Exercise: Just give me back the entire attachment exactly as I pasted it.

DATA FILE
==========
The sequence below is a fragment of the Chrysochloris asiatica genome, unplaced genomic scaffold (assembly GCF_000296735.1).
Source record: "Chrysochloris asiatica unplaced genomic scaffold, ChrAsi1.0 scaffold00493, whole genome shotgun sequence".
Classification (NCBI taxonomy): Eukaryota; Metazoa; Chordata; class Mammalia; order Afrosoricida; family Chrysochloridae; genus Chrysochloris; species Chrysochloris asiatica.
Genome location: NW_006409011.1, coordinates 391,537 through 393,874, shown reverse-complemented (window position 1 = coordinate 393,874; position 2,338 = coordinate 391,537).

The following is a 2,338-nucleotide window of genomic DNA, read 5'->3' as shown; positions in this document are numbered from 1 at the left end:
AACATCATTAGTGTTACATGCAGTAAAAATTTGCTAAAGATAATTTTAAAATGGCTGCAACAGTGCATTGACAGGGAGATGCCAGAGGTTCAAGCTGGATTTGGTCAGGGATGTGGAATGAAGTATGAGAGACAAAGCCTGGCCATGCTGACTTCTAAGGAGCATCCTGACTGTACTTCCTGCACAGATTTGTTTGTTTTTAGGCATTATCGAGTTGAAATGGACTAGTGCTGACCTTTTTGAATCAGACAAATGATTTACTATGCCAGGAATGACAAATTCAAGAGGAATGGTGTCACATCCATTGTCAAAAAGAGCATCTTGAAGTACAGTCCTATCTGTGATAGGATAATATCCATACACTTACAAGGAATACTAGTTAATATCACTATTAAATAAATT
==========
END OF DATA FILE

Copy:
The sequence below is a fragment of the Chrysochloris asiatica genome, unplaced genomic scaffold (assembly GCF_000296735.1).
Source record: "Chrysochloris asiatica unplaced genomic scaffold, ChrAsi1.0 scaffold00493, whole genome shotgun sequence".
Classification (NCBI taxonomy): Eukaryota; Metazoa; Chordata; class Mammalia; order Afrosoricida; family Chrysochloridae; genus Chrysochloris; species Chrysochloris asiatica.
Genome location: NW_006409011.1, coordinates 391,537 through 393,874, shown reverse-complemented (window position 1 = coordinate 393,874; position 2,338 = coordinate 391,537).

The following is a 2,338-nucleotide window of genomic DNA, read 5'->3' as shown; positions in this document are numbered from 1 at the left end:
AACATCATTAGTGTTACATGCAGTAAAAATTTGCTAAAGATAATTTTAAAATGGCTGCAACAGTGCATTGACAGGGAGATGCCAGAGGTTCAAGCTGGATTTGGTCAGGGATGTGGAATGAAGTATGAGAGACAAAGCCTGGCCATGCTGACTTCTAAGGAGCATCCTGACTGTACTTCCTGCACAGATTTGTTTGTTTTTAGGCATTATCGAGTTGAAATGGACTAGTGCTGACCTTTTTGAATCAGACAAATGATTTACTATGCCAGGAATGACAAATTCAAGAGGAATGGTGTCACATCCATTGTCAAAAAGAGCATCTTGAAGTACAGTCCTATCTGTGATAGGATAATATCCATACACTTACAAGGAATACTAGTTAATATCACTATTAAATAAATT